Delaware Tech kicks off 50 years of education

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Delaware Technical Community College Terry Campus director Dr. June Turansky welcomes staff, students, past alumni and retired employees to the 50th birthday celebration of the statewide institution Wednesday on campus. (Delaware State News/Dave Chambers)

DOVER –– Delaware Technical Community College kicked off a celebration of its 50th anniversary on Wednesday with events across the state.

“This year will give us an opportunity to showcase our history, our students and our accomplishments from the past 50 years,” said June Turansky, director of DTCC’s Terry Campus, at the Dover celebration.

DTCC was established June 9, 1966, as the Delaware Institute of Technology through House Bill 529. To this day it remains the only community college in the state.

After starting with 367 students in 1966, DTCC currently has more than 20,000 students enrolled in all three counties.

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Delaware Tech instructional designer Dallas Hayes of Milford enjoys the slideshow presentation of the school’s 50-year history shown during the celebration.

“Delaware Tech has remained committed to providing access to high quality, affordable education that meets the demands of Delaware businesses and contributes to the economic vitality of the state,” Ms. Turansky said.

That effort can be demonstrated by the class of 2014. About 70 percent of students graduated debt-free through the SEED –– Student Excellence Equals Degree–– scholarship program that guarantees students who graduated from high school with a 2.5 GPA or above and a record of good behavior to attend full-time for two years tuition free.

The SEED scholarship program celebrated a decade in service last year.

From the class of 2014, 93 percent of students went on to gain employment from more than 600 different employers in the state. Many of the students graduated prepared for a specific career path.

“Delaware Tech programs are specifically designed to have a career exit point upon graduation,” said Judith Sciple, vice president for College Relations at DTCC. “In order to prepare our students to enter the workplace upon graduation, our programs include hands-on training using equipment the student can expect to find in the workplace, regardless of their career field.”

But for those who don’t choose to enter directly into the workforce, DTCC provides them will the connections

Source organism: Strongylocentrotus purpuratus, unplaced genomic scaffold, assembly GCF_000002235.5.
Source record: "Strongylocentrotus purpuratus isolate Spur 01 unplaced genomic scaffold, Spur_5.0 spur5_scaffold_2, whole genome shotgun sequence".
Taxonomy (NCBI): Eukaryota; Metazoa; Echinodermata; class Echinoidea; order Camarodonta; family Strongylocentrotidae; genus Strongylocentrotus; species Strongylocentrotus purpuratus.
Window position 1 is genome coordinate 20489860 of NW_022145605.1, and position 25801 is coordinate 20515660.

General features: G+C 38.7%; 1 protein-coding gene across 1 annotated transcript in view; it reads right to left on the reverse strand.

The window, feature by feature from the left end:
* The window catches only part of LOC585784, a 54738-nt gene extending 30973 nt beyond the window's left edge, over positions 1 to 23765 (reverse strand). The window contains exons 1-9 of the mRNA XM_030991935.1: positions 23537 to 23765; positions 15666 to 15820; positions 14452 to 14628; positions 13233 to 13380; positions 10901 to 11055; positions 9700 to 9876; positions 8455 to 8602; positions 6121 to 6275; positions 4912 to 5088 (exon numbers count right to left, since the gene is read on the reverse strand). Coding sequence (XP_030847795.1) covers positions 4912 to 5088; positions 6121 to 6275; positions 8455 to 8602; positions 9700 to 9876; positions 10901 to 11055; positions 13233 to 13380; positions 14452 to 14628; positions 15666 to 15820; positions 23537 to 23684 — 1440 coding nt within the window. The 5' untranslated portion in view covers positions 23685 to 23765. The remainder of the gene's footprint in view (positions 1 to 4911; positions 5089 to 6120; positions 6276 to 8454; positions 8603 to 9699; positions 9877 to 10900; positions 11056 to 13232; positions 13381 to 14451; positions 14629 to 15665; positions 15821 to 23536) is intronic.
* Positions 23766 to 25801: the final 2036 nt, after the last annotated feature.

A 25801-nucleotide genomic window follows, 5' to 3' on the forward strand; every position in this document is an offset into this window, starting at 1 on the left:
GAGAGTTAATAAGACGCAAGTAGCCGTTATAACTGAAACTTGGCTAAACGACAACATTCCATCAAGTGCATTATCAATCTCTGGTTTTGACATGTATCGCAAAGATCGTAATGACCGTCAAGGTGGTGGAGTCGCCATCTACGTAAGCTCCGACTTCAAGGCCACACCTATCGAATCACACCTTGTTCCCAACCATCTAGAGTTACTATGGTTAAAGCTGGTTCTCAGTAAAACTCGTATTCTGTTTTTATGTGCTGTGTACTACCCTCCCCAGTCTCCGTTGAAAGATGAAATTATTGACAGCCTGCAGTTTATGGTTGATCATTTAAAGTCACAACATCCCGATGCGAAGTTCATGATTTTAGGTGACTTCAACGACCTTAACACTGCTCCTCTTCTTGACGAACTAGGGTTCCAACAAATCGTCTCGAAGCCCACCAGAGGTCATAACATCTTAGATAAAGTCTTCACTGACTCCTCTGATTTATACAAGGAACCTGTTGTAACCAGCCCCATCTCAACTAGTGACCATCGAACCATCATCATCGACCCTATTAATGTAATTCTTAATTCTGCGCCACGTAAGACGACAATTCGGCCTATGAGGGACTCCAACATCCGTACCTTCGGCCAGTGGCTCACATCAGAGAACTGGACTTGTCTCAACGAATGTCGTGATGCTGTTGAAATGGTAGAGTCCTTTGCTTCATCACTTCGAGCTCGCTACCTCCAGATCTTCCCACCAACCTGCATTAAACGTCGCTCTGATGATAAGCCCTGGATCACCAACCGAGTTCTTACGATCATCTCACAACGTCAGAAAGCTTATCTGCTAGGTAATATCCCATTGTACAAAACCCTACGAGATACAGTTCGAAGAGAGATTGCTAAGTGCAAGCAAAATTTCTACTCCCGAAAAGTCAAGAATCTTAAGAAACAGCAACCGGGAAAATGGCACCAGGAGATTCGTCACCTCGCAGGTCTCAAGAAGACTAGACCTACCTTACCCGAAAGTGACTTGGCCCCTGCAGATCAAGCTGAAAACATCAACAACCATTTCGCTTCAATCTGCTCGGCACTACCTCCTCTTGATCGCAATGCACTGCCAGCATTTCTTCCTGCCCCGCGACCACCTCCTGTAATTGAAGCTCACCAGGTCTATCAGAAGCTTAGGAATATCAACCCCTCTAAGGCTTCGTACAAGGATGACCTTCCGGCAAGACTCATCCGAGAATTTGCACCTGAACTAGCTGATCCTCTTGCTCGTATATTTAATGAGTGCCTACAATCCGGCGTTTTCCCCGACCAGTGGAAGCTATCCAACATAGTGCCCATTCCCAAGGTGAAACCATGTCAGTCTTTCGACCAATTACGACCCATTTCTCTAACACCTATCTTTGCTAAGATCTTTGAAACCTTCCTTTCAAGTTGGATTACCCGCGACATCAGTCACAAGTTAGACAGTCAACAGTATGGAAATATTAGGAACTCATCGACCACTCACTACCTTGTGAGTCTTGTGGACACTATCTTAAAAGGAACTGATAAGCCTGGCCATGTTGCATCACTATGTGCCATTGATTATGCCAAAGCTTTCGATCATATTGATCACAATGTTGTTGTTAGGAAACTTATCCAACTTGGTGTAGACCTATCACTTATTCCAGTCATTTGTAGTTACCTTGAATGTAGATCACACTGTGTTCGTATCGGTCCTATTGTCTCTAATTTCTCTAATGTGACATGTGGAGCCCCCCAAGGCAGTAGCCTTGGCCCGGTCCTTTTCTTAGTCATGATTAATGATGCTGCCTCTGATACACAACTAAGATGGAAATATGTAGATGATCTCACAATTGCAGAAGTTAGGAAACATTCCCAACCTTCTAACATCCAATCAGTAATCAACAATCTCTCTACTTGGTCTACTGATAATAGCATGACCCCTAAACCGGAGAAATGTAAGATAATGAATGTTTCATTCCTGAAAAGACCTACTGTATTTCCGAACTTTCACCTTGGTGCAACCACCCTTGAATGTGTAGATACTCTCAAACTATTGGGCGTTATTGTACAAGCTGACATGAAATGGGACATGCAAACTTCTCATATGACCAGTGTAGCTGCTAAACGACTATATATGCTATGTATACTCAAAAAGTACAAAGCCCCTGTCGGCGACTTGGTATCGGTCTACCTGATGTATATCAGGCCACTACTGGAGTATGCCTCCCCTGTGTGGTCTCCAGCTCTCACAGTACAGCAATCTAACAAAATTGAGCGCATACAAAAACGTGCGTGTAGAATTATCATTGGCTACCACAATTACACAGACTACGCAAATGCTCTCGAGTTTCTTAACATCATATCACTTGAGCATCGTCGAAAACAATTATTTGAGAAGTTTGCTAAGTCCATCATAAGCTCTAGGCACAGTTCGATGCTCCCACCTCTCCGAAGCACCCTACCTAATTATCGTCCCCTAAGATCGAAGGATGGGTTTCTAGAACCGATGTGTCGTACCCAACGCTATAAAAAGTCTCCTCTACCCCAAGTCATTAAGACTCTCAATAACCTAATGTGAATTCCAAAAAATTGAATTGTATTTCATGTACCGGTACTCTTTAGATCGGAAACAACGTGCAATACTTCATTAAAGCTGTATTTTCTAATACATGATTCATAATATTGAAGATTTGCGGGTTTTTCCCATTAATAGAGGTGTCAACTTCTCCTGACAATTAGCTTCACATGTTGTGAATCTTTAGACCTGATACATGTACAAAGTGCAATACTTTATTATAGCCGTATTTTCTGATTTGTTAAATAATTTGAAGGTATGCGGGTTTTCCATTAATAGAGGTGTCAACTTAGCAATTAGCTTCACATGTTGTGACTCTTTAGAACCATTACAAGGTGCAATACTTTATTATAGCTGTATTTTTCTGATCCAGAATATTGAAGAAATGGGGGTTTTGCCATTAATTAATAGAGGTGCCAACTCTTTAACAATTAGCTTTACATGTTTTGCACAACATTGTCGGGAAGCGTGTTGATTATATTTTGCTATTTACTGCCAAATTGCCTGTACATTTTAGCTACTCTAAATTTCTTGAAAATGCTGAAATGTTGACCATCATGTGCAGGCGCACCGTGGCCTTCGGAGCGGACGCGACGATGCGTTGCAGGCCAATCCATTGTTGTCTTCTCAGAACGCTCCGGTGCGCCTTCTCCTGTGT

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Delaware Tech Terry Campus employees Maria Harris, left, and Dawn McCloud, both of Dover, take a 50th birthday celebration selfie during the event.

necessary to pursue further education, officials said. Students from a variety of DTCC programs are eligible to transfer to a four-year college or university with junior status.

So with both employment and education opportunities available after two years studying at DTCC, 96 percent of the 2014 grads are either working or furthering their education.

But, as the college reaches its 50th anniversary many of its buildings are growing in age as well. That makes campus improvements an important part of the commemorative year as well.

“I think with infrastructure improvements, our top focus is going to be our hands-on courses and programs because we need to ensure that our students are completely prepared to enter the workforce upon graduation,” Ms. Sciple said.

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Hundreds of Delaware Tech Hawks, past and present, filled the conference center at the Terry Campus Education and Technology Building Wednesday morning.

But infrastructure improvements don’t come without cost. The college receives 40 percent of its operating budget through state funds and last year tried to increase its state funding through the legislative process.

Senate Bill 137, filed in June 2015, was meant to be the vehicle to the funds. The bill would treat DelTech like the state’s three vocational school districts, creating a fund supported by a new tax on assessed value of real estate. The legislation would create a tax maxing out at $1 for every $1,000 in assessed value.

The legislation was released from committee but did not pass before the end of the legislative session.

The bill was intended to be and could potentially be a way out of the capital funding process. Through capital funding, the college would need $14.2 million.

Of the college’s 40 buildings, about two-thirds are more than 25 years old. By 2020 that will rise to 80 percent, with half of the buildings being more than 40 years old.

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